Our second to last day on the North Shore suffered less than optimal weather, necessitating excessive sitting around, so we decided to do a longer, more involved hike on our last day to compensate for such sloth. The rest of the family decided that sloth, or perhaps golf (?), worked better for them and that we were on our own for this romp in the woods. After consulting Andrew Slade’s Hiking the North Shore guidebook (2014 edition), we settled on the Tettegouche Lakes Loop (his Hike #24) because it seemed to offer some wide views interspersed with close-ups of lakes. At 10 miles of hiking and 900 feet of elevation gain (depending on how you measure it), plus a scramble up the “Drainpipe,” it seemed like a great way to further fritter away our golden years.
We awoke to sunny skies but by the time we started driving south to Tettegouche State Park, a fog had rolled in, obscuring most everything. Still, we made it to the park and, after paying the $5 day fee, rolled on up to the trailhead. We started on a wide shared hiking/skiing trail,
slipped past a juvenile squirrel munching away unperturbed next to the trail,
and, in 0.3 miles, turned on to the Superior Hiking Trail (SHT),
worked our way around a guard toad who refused to relinquish the center of the trail,
to the base of the Drainpipe. The guidebook described this as a Class 3 climb but we didn’t think it quite rose to that level of needing hand- and footholds. More of a scramble up dirt covered rocks and past a handrail that was above The LovedOne’s head. Coming down it might be another matter.
Past the Drainpipe, the SHT tops out on a ridge but the morning’s fog was still holding-on and any views were – how to say this – limited.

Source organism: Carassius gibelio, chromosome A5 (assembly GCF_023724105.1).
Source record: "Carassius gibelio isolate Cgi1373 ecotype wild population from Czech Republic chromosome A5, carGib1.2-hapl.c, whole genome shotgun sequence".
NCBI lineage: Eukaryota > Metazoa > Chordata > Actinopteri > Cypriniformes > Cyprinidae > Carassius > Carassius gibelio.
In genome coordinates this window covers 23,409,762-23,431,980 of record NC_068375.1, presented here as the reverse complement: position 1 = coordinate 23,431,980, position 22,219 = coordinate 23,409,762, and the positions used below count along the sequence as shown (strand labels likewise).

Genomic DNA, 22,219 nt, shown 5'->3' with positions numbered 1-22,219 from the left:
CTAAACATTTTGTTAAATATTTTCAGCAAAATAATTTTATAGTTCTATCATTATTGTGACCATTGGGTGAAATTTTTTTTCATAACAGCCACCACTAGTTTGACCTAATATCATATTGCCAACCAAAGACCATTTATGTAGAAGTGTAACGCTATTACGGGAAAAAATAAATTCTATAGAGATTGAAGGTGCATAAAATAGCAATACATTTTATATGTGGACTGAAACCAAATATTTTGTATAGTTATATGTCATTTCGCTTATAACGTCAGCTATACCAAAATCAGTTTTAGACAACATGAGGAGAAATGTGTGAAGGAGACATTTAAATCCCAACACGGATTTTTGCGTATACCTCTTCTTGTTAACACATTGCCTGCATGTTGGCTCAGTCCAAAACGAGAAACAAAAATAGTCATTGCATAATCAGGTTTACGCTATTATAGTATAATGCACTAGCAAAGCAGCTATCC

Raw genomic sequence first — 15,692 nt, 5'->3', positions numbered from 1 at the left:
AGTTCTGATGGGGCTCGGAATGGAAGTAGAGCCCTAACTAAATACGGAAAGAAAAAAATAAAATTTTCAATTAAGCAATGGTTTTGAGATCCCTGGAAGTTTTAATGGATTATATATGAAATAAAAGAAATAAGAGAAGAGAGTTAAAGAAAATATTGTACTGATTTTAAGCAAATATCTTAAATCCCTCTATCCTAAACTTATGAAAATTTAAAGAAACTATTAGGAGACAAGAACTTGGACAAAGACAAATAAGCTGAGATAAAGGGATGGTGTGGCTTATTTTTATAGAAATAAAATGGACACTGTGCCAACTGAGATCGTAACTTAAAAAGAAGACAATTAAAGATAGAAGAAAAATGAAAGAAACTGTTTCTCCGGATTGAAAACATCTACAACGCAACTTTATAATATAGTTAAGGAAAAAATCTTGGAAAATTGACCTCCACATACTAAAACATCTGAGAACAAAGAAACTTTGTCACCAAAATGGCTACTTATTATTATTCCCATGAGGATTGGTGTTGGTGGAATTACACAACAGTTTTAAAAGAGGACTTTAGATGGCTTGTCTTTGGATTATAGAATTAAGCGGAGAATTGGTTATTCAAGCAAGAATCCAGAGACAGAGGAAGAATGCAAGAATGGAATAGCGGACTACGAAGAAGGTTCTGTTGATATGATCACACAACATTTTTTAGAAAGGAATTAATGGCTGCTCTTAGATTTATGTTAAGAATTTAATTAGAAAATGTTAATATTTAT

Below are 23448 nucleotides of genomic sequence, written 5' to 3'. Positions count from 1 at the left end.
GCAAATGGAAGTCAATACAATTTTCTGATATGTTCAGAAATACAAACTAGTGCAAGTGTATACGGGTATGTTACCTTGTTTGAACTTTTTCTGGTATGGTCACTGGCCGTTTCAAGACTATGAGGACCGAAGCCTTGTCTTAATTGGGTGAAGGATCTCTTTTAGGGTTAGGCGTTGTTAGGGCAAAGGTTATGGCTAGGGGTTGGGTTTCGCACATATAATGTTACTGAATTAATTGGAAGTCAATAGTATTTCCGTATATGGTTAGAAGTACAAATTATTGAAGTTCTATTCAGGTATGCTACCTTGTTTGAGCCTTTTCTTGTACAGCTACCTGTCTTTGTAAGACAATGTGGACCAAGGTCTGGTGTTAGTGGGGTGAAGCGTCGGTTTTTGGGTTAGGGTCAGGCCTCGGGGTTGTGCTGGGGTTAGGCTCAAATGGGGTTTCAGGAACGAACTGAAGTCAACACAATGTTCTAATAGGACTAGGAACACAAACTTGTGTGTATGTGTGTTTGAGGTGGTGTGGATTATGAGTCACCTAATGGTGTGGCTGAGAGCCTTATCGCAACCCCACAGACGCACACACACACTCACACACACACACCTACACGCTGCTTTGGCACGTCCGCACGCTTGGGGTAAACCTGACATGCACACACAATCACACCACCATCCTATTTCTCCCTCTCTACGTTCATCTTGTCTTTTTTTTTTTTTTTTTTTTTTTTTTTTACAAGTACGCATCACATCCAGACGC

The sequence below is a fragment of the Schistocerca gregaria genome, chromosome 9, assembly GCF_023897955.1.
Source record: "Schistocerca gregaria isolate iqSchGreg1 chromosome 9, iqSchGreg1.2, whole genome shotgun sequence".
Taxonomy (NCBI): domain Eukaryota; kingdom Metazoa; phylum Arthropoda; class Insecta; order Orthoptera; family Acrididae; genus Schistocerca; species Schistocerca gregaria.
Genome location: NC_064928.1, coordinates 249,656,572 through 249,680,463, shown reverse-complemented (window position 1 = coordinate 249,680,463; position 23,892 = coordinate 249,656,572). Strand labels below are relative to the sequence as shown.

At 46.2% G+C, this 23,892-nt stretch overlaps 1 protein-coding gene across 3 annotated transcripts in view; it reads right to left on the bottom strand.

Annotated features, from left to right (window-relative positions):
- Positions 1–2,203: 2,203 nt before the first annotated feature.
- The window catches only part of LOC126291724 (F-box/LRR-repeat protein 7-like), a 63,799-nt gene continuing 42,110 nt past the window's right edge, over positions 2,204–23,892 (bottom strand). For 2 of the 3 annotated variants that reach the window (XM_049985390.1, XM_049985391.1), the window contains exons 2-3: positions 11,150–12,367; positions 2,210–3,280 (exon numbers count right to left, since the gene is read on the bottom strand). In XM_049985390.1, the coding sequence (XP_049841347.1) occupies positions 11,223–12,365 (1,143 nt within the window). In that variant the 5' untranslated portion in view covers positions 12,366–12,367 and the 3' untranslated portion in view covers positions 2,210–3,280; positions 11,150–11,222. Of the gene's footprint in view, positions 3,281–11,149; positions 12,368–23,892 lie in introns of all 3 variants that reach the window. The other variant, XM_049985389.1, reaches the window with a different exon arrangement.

So we kept going, dropping once again into the green tunnel,
eventually leaving the SHT for park trails near Micmac Lake. A bunch of trails converge between Micmac (or Mic Mac) and Tetagouche (or Tettegouche) Lakes [there being spelling differences between the USGS and park maps] but thanks to clear signage (big letters in the tops of posts) we had minimal trouble finding our way. It was also about here that the fog finally burned off and our beloved sunny weather returned,
and we got to climb some stairs, infrastructure you don’t often see on Western trails (unless the CCC had been there).
We circled around the west side of Tetagouche Lake and made our way up Mount Baldy (or Mt. Ba_d_) for what we hoped was going to be a great view (and it was).
We took time on the open, sun-drenched, and breezy (and hence cool and insect-free) summit for a snack and a look at the big view.
Our route off the summit was via a hiking/skiing trail to Micmac Lake. It was uneventful except for one spot where the boardwalk was actually floating, not just anchored and almost submerged. A poke with my hiking pole revealed its buoyancy and prevented an unwanted swim; we were able to work our way around it on dry land.
We continued on these hiking/skiing trails through Tettegouche Camp, a collection of cute cabins that were once part of a private club but can now be rented through the park.
On our way to Nipisiquit Lake, we passed through sections of trail lined with reeds that were particularly attractive to dragonflies. Our passage would alarm them and we would then be enveloped in swirling clouds of dragonflies – amazing!
Up until now, the trails had curious way of avoiding the lakes and it was not until the last part of our hike that we actually got to the shore of first Micmac,
and then Nipisiquit Lake.
After that, it was back in to the forest along more hiking/skiing trails to the trailhead. Except for the fog, we got just the hiking day we’d hoped for – big views, a summit, shoreline views of the lakes, and close-ups of some charming animals. The hike was 10 miles, with only 900 feet between its lowest and highest points. But there were a lot of ups and downs along the way, so we suspect (per our GPS) that our total elevation gain – parceled out over these undulations – was well north of 1,000 feet. Regardless of the numbers, it was a great hike and a great way to wrap-up our wonderful trip to Lake Superior’s North Shore!BACK TO BLOG POSTS